An arbitration panel ordered Morgan Stanley to pay about $34 million to the widow of the co-founder of Home Shopping Network. She alleged her husband's advisor at the wirehouse had been excessively trading and using unauthorized discretion in his accounts, among other misconduct.
The panel made its decision on Friday, according to Scott Ilgenfritz, the attorney representing Lynnda Speer, wife of Roy Speer, who was 80 when he died in 2012. The couple had been married for 52 years.
Roy Speer had an affair with his advisor, Ami Forte, according to Ilgenfritz, who added that Speer suffered from dementia. Lynnda Speer alleged Forte had taken advantage of her husband's condition and that Morgan Stanley had not properly supervised the activity in the accounts.
Calls to Forte's office were not immediately returned.
"We're very pleased to have prevailed on behalf of our client. She hopes this will send a message about not taking advantage of elderly clients," says Ilgenfritz, an attorney at Johnson Pope Bokor Ruppel & Burns, a Tampa, Fla.-based law firm.
While substantial, the award fell short of what Speer sought: approximately $476 million for compensatory and punitive damages, according to a copy of the award.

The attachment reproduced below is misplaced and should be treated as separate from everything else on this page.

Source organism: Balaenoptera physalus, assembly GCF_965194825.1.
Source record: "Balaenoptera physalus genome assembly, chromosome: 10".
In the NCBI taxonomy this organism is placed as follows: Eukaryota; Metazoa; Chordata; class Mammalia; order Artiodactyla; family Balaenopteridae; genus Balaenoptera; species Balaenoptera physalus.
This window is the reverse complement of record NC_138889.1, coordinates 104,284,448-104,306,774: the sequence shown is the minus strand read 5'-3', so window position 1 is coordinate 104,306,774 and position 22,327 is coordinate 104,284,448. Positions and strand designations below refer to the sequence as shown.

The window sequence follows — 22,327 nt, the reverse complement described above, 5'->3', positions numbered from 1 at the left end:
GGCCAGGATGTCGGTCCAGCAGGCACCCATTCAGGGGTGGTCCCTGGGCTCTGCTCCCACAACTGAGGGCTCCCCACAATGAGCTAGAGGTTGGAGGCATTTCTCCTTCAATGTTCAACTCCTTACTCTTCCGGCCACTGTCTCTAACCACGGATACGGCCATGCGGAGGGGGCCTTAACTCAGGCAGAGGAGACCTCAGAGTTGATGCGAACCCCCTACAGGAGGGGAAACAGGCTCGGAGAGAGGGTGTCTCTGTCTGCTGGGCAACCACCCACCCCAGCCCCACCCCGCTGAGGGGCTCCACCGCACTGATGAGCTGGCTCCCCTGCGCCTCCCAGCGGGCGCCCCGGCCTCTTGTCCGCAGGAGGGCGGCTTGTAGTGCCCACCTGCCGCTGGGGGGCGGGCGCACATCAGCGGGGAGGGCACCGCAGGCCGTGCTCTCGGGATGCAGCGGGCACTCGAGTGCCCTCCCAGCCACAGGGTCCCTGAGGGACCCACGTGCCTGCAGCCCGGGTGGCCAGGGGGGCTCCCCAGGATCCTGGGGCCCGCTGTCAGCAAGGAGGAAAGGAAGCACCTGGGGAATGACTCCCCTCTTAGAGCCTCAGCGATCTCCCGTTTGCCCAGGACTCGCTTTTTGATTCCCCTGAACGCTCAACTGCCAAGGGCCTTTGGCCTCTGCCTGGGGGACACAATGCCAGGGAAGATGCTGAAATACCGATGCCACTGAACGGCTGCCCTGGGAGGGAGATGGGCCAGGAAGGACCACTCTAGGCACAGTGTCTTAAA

A spokesman for the wirehouse said Morgan Stanley was disappointed by the panel's decision and did not believe the award was justified.
"Although disappointing, it is a small fraction of the more than $476 million sought by the claimants. Even so, the award is inconsistent with substantial evidence showing that the accounts were profitable for the client and managed in accordance with his wishes," the spokesman said.
Ilgenfritz says that he thinks the panel awarded damages based partially on the trading activity in the account.
Litigating the case took a long time; the panel held over 150 hearings, according to a copy of the award.
"It was obviously a hard fought battle," Ilgenfritz says.
He said it took a long time to present the evidence, which included hundreds of emails showing that liaisons from the bond trading desk in New York would send an email to a member of Forte's team in Florida, offering a certain number of bonds at a certain price. Ilgenfritz says that "within 5 minutes, the broker would say yes."
"We argued to the panel that given the frequency of that activity there was repeated and rampant unauthorized activity because all the accounts were non-discretionary," he says.
Most of the assets in the accounts were bonds, according to Ilgenfritz.
In addition to damages, the panel awarded attorney's fees to be determined by a Florida state court. Ilgenfritz says that his law firm will file a motion to confirm the award in state court.
Half of the winnings will go to the Roy M. Speer Foundation, a charity, according to Ilgenfritz.
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